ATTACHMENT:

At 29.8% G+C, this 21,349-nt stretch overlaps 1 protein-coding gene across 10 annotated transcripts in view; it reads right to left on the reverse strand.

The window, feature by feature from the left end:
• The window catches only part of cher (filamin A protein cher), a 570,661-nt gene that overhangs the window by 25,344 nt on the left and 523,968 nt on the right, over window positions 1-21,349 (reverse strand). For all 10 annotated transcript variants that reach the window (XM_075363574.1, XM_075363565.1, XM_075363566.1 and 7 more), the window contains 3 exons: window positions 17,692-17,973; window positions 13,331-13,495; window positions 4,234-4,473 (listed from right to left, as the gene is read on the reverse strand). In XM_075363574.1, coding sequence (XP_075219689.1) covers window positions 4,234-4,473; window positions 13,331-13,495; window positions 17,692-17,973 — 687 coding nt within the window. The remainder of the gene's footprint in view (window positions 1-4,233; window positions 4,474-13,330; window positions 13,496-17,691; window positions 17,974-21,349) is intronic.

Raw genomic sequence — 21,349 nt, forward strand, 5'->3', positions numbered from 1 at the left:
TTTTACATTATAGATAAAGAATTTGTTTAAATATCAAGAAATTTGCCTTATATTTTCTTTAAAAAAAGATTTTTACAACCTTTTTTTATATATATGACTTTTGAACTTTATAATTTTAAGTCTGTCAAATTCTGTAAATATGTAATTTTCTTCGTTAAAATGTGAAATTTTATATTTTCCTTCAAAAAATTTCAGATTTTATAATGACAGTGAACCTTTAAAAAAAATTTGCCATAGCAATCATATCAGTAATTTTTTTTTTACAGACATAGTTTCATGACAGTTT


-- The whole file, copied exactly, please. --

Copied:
At 29.8% G+C, this 21,349-nt stretch overlaps 1 protein-coding gene across 10 annotated transcripts in view; it reads right to left on the reverse strand.

The window, feature by feature from the left end:
• The window catches only part of cher (filamin A protein cher), a 570,661-nt gene that overhangs the window by 25,344 nt on the left and 523,968 nt on the right, over window positions 1-21,349 (reverse strand). For all 10 annotated transcript variants that reach the window (XM_075363574.1, XM_075363565.1, XM_075363566.1 and 7 more), the window contains 3 exons: window positions 17,692-17,973; window positions 13,331-13,495; window positions 4,234-4,473 (listed from right to left, as the gene is read on the reverse strand). In XM_075363574.1, coding sequence (XP_075219689.1) covers window positions 4,234-4,473; window positions 13,331-13,495; window positions 17,692-17,973 — 687 coding nt within the window. The remainder of the gene's footprint in view (window positions 1-4,233; window positions 4,474-13,330; window positions 13,496-17,691; window positions 17,974-21,349) is intronic.

Raw genomic sequence — 21,349 nt, forward strand, 5'->3', positions numbered from 1 at the left:
TTTTACATTATAGATAAAGAATTTGTTTAAATATCAAGAAATTTGCCTTATATTTTCTTTAAAAAAAGATTTTTACAACCTTTTTTTATATATATGACTTTTGAACTTTATAATTTTAAGTCTGTCAAATTCTGTAAATATGTAATTTTCTTCGTTAAAATGTGAAATTTTATATTTTCCTTCAAAAAATTTCAGATTTTATAATGACAGTGAACCTTTAAAAAAAATTTGCCATAGCAATCATATCAGTAATTTTTTTTTTACAGACATAGTTTCATGACAGTTT